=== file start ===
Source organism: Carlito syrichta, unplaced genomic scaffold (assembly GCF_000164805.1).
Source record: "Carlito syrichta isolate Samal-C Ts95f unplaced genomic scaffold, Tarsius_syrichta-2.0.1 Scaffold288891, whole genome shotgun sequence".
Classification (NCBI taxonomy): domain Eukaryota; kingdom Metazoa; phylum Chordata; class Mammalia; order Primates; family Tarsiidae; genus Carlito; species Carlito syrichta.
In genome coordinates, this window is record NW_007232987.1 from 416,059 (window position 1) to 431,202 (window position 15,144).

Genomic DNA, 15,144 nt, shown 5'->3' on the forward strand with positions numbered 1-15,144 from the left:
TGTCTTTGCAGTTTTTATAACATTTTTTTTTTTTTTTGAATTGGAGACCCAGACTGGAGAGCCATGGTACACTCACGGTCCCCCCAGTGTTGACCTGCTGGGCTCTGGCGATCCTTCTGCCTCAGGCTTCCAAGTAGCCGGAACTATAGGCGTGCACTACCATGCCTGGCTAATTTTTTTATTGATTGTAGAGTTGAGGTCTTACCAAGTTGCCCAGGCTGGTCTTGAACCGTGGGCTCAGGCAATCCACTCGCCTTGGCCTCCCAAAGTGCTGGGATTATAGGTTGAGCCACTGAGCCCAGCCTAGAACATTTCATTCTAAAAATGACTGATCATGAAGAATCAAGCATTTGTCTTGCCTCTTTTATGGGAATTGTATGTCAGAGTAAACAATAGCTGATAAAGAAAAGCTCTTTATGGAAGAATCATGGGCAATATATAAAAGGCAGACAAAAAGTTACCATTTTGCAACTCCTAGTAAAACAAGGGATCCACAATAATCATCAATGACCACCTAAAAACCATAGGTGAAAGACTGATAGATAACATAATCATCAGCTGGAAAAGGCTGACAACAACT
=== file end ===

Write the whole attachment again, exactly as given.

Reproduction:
Source organism: Carlito syrichta, unplaced genomic scaffold (assembly GCF_000164805.1).
Source record: "Carlito syrichta isolate Samal-C Ts95f unplaced genomic scaffold, Tarsius_syrichta-2.0.1 Scaffold288891, whole genome shotgun sequence".
Classification (NCBI taxonomy): domain Eukaryota; kingdom Metazoa; phylum Chordata; class Mammalia; order Primates; family Tarsiidae; genus Carlito; species Carlito syrichta.
In genome coordinates, this window is record NW_007232987.1 from 416,059 (window position 1) to 431,202 (window position 15,144).

Genomic DNA, 15,144 nt, shown 5'->3' on the forward strand with positions numbered 1-15,144 from the left:
TGTCTTTGCAGTTTTTATAACATTTTTTTTTTTTTTTGAATTGGAGACCCAGACTGGAGAGCCATGGTACACTCACGGTCCCCCCAGTGTTGACCTGCTGGGCTCTGGCGATCCTTCTGCCTCAGGCTTCCAAGTAGCCGGAACTATAGGCGTGCACTACCATGCCTGGCTAATTTTTTTATTGATTGTAGAGTTGAGGTCTTACCAAGTTGCCCAGGCTGGTCTTGAACCGTGGGCTCAGGCAATCCACTCGCCTTGGCCTCCCAAAGTGCTGGGATTATAGGTTGAGCCACTGAGCCCAGCCTAGAACATTTCATTCTAAAAATGACTGATCATGAAGAATCAAGCATTTGTCTTGCCTCTTTTATGGGAATTGTATGTCAGAGTAAACAATAGCTGATAAAGAAAAGCTCTTTATGGAAGAATCATGGGCAATATATAAAAGGCAGACAAAAAGTTACCATTTTGCAACTCCTAGTAAAACAAGGGATCCACAATAATCATCAATGACCACCTAAAAACCATAGGTGAAAGACTGATAGATAACATAATCATCAGCTGGAAAAGGCTGACAACAACT